Several components are part of the building blocks of this system. First is Cowrie, the honeypot instance which records the intruders’ actions, timestamp, and several other fields. The second is Filebeat which is responsible for collecting Cowrie’s log files and harvesting the content. The third is Logstash which process each log message or line as a JSON object. It also parsed the timestamp field with ISO8601 format. It then removed unnecessary information, such as log file location, and send the attackers’ commands to an Inference Server if the message satisfies a condition. The fourth is the Inference Server, which is constructed on top of FastAPI. It provides an endpoint that accepts the attacker’s commands, feeds them to the machine learning model to perform the inference, and returns the prediction result with the score as the response. The fifth is Elasticsearch which stores and indexes the log messages given by Logstash to support data exploration and aggregation. The last is the front-end that provides an easy to use user interface for data exploration and visualization, powered by Kibana.

Fig. 1: End-to-end pipeline architecture, with arrows depicting data flow.

Iii-F Run-time transformer parser: FastAPI to deploy the GPT-2 model

Instead of mandating Logstash to load the ML model and perform the inference on each of the attackers’ commands, the responsibility is lifted to a dedicated entity named Inference Server. This design allows separation of concern: Logstash utilized its resources to parse and transform the logs, and Inference Server to load the ML model and serve incoming requests concurrently.

The Inference Server was built on top of FastAPI[fastapi]

, a fast web framework for building web APIs. A Python-based framework was chosen to support the inference, as the ML model itself was trained and saved according to PyTorch’s format

[pytorch]. It exposed a RESTful API over HTTP protocol, where it only accepts a request with JSON-formatted payload.

When Logstash makes the HTTP request, Controller first checks the request’s validity. An invalid request then will be rejected with an appropriate response and status code. On the contrary, Controller forwards a valid request payload to the Model Manager. The Model Manager will then accept the string, invoke the inference function, and return the prediction result along with the confidence score. Next, the Controller will wrap the results in a Python dictionary, and it will convert it into a JSON-formatted response. The Model Manager only loaded the ML model once when the Server was starting up. This method allows the inference process to use the once-loaded model from memory. Fig. 2 illustrates the complete process.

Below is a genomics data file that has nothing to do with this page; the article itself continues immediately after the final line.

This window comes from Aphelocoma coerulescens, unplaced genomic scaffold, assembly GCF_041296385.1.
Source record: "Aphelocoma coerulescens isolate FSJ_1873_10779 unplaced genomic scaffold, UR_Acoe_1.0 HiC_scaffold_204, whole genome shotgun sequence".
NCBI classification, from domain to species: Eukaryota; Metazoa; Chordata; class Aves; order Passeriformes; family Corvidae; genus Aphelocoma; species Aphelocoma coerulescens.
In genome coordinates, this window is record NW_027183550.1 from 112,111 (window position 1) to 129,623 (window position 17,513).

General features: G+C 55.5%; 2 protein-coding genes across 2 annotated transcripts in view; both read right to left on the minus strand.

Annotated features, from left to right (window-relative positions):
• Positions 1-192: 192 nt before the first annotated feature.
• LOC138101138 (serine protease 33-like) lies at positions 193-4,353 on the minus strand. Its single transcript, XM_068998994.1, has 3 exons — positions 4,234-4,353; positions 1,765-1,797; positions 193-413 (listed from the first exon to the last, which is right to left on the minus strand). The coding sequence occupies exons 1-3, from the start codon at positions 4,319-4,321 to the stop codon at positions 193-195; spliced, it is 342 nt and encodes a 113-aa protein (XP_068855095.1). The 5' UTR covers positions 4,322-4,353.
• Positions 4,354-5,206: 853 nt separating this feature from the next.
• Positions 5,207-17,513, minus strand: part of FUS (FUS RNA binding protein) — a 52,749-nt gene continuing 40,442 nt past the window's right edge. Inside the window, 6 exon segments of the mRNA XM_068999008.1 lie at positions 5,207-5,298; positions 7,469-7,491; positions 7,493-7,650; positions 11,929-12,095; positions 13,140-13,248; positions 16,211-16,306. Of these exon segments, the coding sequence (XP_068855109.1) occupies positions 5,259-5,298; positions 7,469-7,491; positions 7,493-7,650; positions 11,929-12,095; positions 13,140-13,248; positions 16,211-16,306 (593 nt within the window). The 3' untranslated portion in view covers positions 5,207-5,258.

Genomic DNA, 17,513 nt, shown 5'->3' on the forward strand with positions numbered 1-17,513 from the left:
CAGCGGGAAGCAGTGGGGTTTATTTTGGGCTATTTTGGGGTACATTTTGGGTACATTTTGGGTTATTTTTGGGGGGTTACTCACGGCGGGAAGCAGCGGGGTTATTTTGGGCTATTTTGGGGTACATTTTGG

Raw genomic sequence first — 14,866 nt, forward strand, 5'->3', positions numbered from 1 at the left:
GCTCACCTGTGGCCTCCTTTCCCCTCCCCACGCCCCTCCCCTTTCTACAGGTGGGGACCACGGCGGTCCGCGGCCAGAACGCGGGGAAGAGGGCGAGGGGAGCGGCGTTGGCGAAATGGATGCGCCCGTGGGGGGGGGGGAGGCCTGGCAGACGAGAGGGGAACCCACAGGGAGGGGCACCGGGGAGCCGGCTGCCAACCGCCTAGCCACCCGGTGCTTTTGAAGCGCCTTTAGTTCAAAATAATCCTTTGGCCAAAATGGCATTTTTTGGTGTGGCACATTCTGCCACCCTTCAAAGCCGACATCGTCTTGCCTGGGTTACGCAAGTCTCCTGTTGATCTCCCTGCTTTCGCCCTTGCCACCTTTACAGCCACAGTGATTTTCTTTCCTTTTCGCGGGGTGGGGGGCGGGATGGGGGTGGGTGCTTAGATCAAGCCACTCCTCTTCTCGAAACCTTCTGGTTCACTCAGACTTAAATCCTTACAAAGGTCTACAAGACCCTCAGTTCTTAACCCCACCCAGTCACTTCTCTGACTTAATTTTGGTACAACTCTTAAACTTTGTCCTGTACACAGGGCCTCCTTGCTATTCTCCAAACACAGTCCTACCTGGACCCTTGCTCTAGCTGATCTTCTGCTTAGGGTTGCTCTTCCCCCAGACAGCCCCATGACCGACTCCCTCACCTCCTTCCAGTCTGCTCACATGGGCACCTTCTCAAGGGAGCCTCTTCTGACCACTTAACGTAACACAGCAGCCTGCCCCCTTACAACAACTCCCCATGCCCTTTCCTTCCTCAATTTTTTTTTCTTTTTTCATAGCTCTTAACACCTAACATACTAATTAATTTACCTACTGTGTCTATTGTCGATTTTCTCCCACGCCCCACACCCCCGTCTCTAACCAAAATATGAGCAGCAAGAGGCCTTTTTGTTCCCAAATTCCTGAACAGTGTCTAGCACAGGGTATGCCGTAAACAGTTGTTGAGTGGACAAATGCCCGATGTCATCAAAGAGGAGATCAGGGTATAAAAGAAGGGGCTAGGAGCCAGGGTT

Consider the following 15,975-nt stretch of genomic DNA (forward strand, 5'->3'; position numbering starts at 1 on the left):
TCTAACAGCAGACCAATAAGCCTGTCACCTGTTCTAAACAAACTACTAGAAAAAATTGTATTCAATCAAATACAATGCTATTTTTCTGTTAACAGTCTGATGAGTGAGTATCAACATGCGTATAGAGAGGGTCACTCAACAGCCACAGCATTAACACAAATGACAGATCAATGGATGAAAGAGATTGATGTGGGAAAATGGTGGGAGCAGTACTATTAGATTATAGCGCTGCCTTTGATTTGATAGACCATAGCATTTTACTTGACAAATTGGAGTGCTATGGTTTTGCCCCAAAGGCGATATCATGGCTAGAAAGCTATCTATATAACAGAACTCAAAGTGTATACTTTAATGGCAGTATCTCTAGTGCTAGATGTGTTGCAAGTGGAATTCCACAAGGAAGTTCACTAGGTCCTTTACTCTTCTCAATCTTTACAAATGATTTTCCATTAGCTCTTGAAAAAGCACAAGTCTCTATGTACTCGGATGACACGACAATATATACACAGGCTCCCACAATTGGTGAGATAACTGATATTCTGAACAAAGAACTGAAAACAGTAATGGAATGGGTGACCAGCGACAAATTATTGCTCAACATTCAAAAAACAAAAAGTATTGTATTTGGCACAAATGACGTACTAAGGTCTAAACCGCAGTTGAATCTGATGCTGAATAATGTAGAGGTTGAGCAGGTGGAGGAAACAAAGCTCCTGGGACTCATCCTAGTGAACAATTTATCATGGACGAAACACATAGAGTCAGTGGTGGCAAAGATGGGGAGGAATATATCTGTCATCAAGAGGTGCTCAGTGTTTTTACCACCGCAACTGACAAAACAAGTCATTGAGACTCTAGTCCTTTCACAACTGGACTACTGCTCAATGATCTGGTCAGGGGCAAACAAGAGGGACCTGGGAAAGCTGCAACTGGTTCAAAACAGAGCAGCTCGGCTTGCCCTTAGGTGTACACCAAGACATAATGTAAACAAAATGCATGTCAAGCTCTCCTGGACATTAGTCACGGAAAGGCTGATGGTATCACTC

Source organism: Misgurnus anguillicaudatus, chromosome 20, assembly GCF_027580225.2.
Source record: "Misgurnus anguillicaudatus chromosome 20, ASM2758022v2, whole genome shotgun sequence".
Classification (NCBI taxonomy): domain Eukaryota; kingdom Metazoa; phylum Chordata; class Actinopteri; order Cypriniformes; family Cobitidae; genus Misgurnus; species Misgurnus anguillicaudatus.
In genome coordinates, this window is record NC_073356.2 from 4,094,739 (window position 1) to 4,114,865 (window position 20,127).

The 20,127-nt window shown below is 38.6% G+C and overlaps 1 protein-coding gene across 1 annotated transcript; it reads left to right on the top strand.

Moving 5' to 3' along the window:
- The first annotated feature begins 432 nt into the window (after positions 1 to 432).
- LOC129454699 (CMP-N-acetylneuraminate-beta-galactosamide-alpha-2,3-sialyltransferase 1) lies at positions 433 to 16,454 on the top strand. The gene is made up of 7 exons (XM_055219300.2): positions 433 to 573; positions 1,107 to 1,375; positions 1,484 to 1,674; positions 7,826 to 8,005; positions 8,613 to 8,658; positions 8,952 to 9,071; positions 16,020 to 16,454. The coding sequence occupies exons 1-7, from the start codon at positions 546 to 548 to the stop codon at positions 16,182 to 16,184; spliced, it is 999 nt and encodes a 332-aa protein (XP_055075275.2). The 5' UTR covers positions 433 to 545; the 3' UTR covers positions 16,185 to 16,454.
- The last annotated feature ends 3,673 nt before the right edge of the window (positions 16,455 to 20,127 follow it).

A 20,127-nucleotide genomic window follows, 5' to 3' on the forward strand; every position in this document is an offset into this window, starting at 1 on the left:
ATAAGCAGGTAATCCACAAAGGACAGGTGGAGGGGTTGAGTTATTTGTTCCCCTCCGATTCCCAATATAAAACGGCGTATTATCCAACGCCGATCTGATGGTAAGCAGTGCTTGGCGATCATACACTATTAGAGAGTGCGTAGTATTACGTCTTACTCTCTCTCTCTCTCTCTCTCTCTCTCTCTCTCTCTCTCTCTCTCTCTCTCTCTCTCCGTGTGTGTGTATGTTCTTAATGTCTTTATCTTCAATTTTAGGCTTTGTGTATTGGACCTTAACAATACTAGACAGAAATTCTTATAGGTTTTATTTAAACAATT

Fig. 2: The interaction among Logstash, Inference Server, and ML model.

Iv Results

Following prior work [medium.com], in order to gauge the performance of our system, our evaluation task is a span-based Question Answering task, where the context is an array of utilities and the answer is the utility predicted by our model. As shown in Table I, the proposed approach returns an accuracy of 89% (F1-score) on the out-of-sample test set. The dual learning curves in Fig.3 suggest a good fit, with the training and validation loss ranging from 0.07 to 0.10.

Epochs/Batch size 2
Training Samples 32801
Longest Token 783
Validation samples 3645
Overall time taken 2:54
testing f1 score 0,89827
TABLE I: GPT-2 Model Generated Results

Fig. 3: Training loss and validation loss curves.

To evaluate the performance of the model at run-time, we configured Elasticsearch to collect various metrics from our Cowrie instance. Performance metrics are subsequently visualised in a Kibana dashboard shown in Fig. 4. The explanation of each panel from the top left to bottom right is as follows:

  1. Top left: Top 20 usernames that the attackers have used.

  2. Top middle: Top 20 passwords that the attackers have used.

  3. Top right: Top 20 tools predicted from ML model. Inference result from leveraging the ML model.

  4. Bottom left: Log volume per 12 hours bucket. Counted from each log stored in Elasticsearch.

  5. Bottom right: Average, 95th and 99th percentiles of inference latency. 1 in 100 inference process could take up to 4 seconds. Blanks between the lines indicate the temporary lack of attackers’ activities.

Fig. 4: Kibana as the front-end supports various visualization types.

V Conclusion

In this paper, we present a prototype that leverages large pre-trained models for parsing dynamic log-lines from a Cowrie SSH honeypot. Our experiments have focused on parsing utilities and commands that are often abused by malware, and have achieved good accuracy on out-of-sample validation set. Furthermore, system metrics indicate an acceptable inference latency on run-time. The simplicity of the proposed system and the rapid conversion of the GPT-2 model on the specific domain can facilitate the adaptation of AI-driven solutions in EDR and SIEM technologies.

Acknowledgment

This research work has been financially supported by EU Horizon 2020 project GLASS (959879), EU Horizon 2020 project IDUNN (101021911) and by Academy of Finland 6Genesis Flagship (318927).

References